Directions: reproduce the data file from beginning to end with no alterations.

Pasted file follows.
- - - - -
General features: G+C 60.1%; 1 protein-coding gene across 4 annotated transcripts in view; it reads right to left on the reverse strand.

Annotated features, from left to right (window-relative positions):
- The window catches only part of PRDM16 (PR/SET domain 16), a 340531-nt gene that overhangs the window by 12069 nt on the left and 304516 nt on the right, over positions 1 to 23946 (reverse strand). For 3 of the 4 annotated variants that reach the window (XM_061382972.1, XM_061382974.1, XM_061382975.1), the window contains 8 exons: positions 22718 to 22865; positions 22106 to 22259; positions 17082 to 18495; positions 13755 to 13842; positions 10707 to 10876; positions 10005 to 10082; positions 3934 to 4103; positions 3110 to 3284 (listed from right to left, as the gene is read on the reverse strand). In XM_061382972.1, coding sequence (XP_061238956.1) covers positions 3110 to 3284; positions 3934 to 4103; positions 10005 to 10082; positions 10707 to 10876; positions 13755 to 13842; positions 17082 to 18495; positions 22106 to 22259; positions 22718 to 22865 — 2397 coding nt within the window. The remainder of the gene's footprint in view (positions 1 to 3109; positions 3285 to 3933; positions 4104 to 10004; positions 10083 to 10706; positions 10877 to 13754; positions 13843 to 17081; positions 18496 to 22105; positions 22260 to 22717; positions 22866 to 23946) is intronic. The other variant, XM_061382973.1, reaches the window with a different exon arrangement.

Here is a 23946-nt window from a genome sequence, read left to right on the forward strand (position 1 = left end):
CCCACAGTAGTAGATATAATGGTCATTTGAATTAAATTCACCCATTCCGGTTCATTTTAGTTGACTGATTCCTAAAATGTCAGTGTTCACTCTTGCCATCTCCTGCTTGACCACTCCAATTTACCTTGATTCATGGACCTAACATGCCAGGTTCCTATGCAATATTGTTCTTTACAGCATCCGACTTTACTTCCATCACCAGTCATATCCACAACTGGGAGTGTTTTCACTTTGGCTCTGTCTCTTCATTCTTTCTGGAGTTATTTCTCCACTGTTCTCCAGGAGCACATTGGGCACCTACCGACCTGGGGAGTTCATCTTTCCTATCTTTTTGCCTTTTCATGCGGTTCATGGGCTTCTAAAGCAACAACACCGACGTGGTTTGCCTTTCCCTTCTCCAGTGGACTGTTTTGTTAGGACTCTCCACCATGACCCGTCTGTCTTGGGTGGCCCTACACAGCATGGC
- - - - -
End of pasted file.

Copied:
General features: G+C 60.1%; 1 protein-coding gene across 4 annotated transcripts in view; it reads right to left on the reverse strand.

Annotated features, from left to right (window-relative positions):
- The window catches only part of PRDM16 (PR/SET domain 16), a 340531-nt gene that overhangs the window by 12069 nt on the left and 304516 nt on the right, over positions 1 to 23946 (reverse strand). For 3 of the 4 annotated variants that reach the window (XM_061382972.1, XM_061382974.1, XM_061382975.1), the window contains 8 exons: positions 22718 to 22865; positions 22106 to 22259; positions 17082 to 18495; positions 13755 to 13842; positions 10707 to 10876; positions 10005 to 10082; positions 3934 to 4103; positions 3110 to 3284 (listed from right to left, as the gene is read on the reverse strand). In XM_061382972.1, coding sequence (XP_061238956.1) covers positions 3110 to 3284; positions 3934 to 4103; positions 10005 to 10082; positions 10707 to 10876; positions 13755 to 13842; positions 17082 to 18495; positions 22106 to 22259; positions 22718 to 22865 — 2397 coding nt within the window. The remainder of the gene's footprint in view (positions 1 to 3109; positions 3285 to 3933; positions 4104 to 10004; positions 10083 to 10706; positions 10877 to 13754; positions 13843 to 17081; positions 18496 to 22105; positions 22260 to 22717; positions 22866 to 23946) is intronic. The other variant, XM_061382973.1, reaches the window with a different exon arrangement.

Here is a 23946-nt window from a genome sequence, read left to right on the forward strand (position 1 = left end):
CCCACAGTAGTAGATATAATGGTCATTTGAATTAAATTCACCCATTCCGGTTCATTTTAGTTGACTGATTCCTAAAATGTCAGTGTTCACTCTTGCCATCTCCTGCTTGACCACTCCAATTTACCTTGATTCATGGACCTAACATGCCAGGTTCCTATGCAATATTGTTCTTTACAGCATCCGACTTTACTTCCATCACCAGTCATATCCACAACTGGGAGTGTTTTCACTTTGGCTCTGTCTCTTCATTCTTTCTGGAGTTATTTCTCCACTGTTCTCCAGGAGCACATTGGGCACCTACCGACCTGGGGAGTTCATCTTTCCTATCTTTTTGCCTTTTCATGCGGTTCATGGGCTTCTAAAGCAACAACACCGACGTGGTTTGCCTTTCCCTTCTCCAGTGGACTGTTTTGTTAGGACTCTCCACCATGACCCGTCTGTCTTGGGTGGCCCTACACAGCATGGC